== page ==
Going behind the counter with the GMs of Rice’s SRBs
Whether getting a caffeine fix, late-night dinner or their bike repaired, Rice students are no doubt familiar with many of the campus’ student-run businesses. What students often don’t see, though, is behind the scenes of SRBs — a general manager fixing the credit card machine or ensuring the oat milk supply returns.
But SRB general managers have responsibilities that go beyond equipment malfunctions and vendor issues. According to Rice Bikes General Manager Diego Casanova, his role as general manager involves creating long-term goals for the business, guiding managers and keeping track of finances.
“If I wanted to divide [general manager responsibilities] into three categories, it would be: long-term direction of the business, guiding and assisting other managers and finances [as] the part that’s exclusive to the GM position,” Casanova, a Martel College senior, said.
Theo Vadot, general manager of The Hoot, said that he acts as a link between administration and The Hoot managers, communicates with vendors and manages in-store emergencies.
“I am the liaison between the administrative side and our manager side,” Vadot, a Jones College senior, said. “I help advise my ordering manager on obligations to our vendors, communicate with vendors alongside my ordering manager, organize meetings, write a lot of emails and if there’s a crisis in store, I pull up.”
Vadot said that he likes the unpredictability of his job.
“One of the things I kind of enjoy, weirdly, is that you never know what’s going to come up at a given time,” Vadot said.
Like Vadot, Jinhee Shin, general manager of Rice Coffeehouse, said she is notified of various in-store emergencies.
“Emergencies don’t necessarily always directly involve me, but I’m always kept in [the] loop,” Shin, a Martel senior, said. “It can be something as simple as a delivery not showing up … a [Keeper of Coffee] testing positive for COVID … weather emergencies … or the [Rice Memorial Center] construction delay.”
Shin said that time management is her greatest tool when juggling her responsibilities. Often, this may entail creating times dedicated specifically to not thinking about her job.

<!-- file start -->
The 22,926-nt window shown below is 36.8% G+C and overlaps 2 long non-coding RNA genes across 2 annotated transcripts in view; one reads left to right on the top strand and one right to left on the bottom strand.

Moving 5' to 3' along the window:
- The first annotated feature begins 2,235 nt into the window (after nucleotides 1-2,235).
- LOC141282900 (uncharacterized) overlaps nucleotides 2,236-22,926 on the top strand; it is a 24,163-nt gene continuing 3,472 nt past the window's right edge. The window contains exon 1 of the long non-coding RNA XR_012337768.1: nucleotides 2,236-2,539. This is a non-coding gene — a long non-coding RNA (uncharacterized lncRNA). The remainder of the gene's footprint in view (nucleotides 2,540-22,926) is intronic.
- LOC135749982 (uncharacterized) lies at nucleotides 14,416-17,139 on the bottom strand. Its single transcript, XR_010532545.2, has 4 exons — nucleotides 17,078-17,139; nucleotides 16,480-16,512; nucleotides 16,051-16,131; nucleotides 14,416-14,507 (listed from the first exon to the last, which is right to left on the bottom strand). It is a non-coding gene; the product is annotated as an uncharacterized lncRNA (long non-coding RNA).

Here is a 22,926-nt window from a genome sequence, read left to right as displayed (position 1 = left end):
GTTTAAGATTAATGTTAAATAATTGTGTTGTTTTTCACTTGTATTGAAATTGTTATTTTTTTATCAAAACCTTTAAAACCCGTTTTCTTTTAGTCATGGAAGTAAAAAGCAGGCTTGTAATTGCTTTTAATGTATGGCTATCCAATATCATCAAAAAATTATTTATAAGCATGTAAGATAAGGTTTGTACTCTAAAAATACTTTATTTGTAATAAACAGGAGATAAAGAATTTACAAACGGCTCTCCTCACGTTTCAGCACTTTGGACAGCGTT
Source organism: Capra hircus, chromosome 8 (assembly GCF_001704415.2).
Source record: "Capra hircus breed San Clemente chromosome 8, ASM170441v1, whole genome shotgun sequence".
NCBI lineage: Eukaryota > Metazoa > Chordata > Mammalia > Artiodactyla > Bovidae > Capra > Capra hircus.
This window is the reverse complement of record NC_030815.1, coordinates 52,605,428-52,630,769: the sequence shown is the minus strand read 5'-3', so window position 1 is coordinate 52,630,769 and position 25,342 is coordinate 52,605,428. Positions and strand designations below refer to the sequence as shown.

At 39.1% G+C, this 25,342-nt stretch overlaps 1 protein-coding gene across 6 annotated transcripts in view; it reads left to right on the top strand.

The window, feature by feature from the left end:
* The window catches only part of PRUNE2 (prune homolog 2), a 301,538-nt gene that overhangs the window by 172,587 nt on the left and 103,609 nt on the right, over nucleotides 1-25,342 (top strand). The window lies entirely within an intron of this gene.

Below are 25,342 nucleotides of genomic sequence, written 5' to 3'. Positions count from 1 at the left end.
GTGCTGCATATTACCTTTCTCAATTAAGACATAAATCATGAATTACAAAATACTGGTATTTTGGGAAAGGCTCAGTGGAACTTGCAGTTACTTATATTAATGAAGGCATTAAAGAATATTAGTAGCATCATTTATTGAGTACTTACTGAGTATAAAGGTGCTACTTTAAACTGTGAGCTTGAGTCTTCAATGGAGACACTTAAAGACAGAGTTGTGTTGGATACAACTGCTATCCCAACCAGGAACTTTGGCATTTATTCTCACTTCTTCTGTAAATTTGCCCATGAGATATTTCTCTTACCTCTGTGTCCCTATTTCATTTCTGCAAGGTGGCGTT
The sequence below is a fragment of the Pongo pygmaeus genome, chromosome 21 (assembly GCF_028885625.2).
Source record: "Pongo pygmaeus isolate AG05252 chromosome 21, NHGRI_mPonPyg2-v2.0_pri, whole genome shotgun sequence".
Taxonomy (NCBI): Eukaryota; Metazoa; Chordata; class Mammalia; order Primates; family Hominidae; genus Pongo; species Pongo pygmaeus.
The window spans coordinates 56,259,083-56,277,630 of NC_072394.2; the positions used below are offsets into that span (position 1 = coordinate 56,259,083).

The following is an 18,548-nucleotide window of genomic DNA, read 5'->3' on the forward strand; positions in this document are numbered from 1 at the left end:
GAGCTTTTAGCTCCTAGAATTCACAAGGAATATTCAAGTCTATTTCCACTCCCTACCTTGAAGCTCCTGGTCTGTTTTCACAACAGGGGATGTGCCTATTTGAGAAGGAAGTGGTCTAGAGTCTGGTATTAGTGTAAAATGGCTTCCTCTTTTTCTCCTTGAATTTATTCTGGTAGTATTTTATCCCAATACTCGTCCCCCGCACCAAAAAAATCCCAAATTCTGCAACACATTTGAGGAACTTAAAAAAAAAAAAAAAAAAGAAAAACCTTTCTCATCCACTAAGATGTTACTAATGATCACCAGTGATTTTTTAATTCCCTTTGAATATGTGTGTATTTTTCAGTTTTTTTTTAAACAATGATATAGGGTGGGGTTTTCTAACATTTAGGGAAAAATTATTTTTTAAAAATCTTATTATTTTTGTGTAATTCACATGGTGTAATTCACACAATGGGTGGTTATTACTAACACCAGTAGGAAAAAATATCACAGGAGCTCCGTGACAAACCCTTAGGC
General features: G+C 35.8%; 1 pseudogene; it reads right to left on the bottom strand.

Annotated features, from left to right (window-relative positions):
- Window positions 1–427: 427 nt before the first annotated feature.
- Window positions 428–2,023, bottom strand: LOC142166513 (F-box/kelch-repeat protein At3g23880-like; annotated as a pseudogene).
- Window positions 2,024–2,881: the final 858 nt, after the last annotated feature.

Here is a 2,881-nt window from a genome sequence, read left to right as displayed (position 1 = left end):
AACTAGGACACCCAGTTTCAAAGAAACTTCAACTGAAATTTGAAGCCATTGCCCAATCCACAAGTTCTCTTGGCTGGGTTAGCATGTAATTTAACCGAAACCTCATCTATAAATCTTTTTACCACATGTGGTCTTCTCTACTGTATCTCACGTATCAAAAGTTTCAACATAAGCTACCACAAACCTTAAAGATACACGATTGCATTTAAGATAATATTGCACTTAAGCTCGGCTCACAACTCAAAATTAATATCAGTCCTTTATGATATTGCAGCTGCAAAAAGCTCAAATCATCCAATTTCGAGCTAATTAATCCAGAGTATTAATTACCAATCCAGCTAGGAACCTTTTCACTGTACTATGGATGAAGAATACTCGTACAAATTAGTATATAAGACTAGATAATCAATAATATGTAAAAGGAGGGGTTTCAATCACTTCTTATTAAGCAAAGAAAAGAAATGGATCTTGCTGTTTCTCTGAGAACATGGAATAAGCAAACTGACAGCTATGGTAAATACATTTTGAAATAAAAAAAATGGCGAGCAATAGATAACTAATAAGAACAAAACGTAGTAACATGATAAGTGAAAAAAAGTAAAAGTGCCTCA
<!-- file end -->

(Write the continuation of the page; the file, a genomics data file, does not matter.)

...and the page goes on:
“I always try to have some flexibility in my schedule so I can address emergencies,” Shin said. “I also have a scheduled block time where I try not to focus on Coffeehouse unless there are emergencies.”
Vadot said that when academics need priority, he turns to the help of his managers.
“As an architecture major, there are times in the semester where I have to be working [on school], and in those moments, I usually delegate [tasks to] my other managers,” Vadot said. “They really help me guide the rest of the employees as a whole. I can always rely on them if I don’t have the time.”
Emma Yang, general manager of East West, said that the role of general manager has little routine. While Yang finds this lack of structure challenging, she said she also appreciates the realism of the job and the contrast it lends to her day-to-day life.
“It’s an unstructured job, being general manager. That is something I warn people about — you aren’t going to have a routine — but in some ways it’s nice for a pre-med Rice student to have this role and go with the flow,” Yang, a Baker College senior, said. “I’m very high-strung, so I want to go by schedule. But that’s not how life works.”
During his work at Rice Bikes, Casanova said that his diagnostic approach to repairs and leadership abilities have prepared him for a career as a physician.
“You have this mental library of knowledge about a certain condition or repair, and you have to apply that with a diagnostic mindset to whatever you’re trying to fix and make a fix that allows that object to be fixed permanently,” Casanova said. “The GM position is [also] super important in the attributes that [being a physician] requires because you need to be a communicator … and know when and how to take and give direction.”
In line with this sentiment, Vadot said that he would recommend joining a student-run business for the learning opportunities the role provides.
“I want to encourage people to apply for positions because SRBs are a fun way to run a business as students,” Vadot said. “When you apply for the manager position, you might not know how anything is going to work, but suddenly you learn so many new things.”
While Casanova enjoys his job, he said that his coworkers at Rice Bikes are what make his experience worthwhile.
“I love bikes, but I also really prefer the people there over the bikes,” Casanova said. “It could be any other job, but really the culture we have and the level of mechanic and type of person we try to hire are people you want to be around.”
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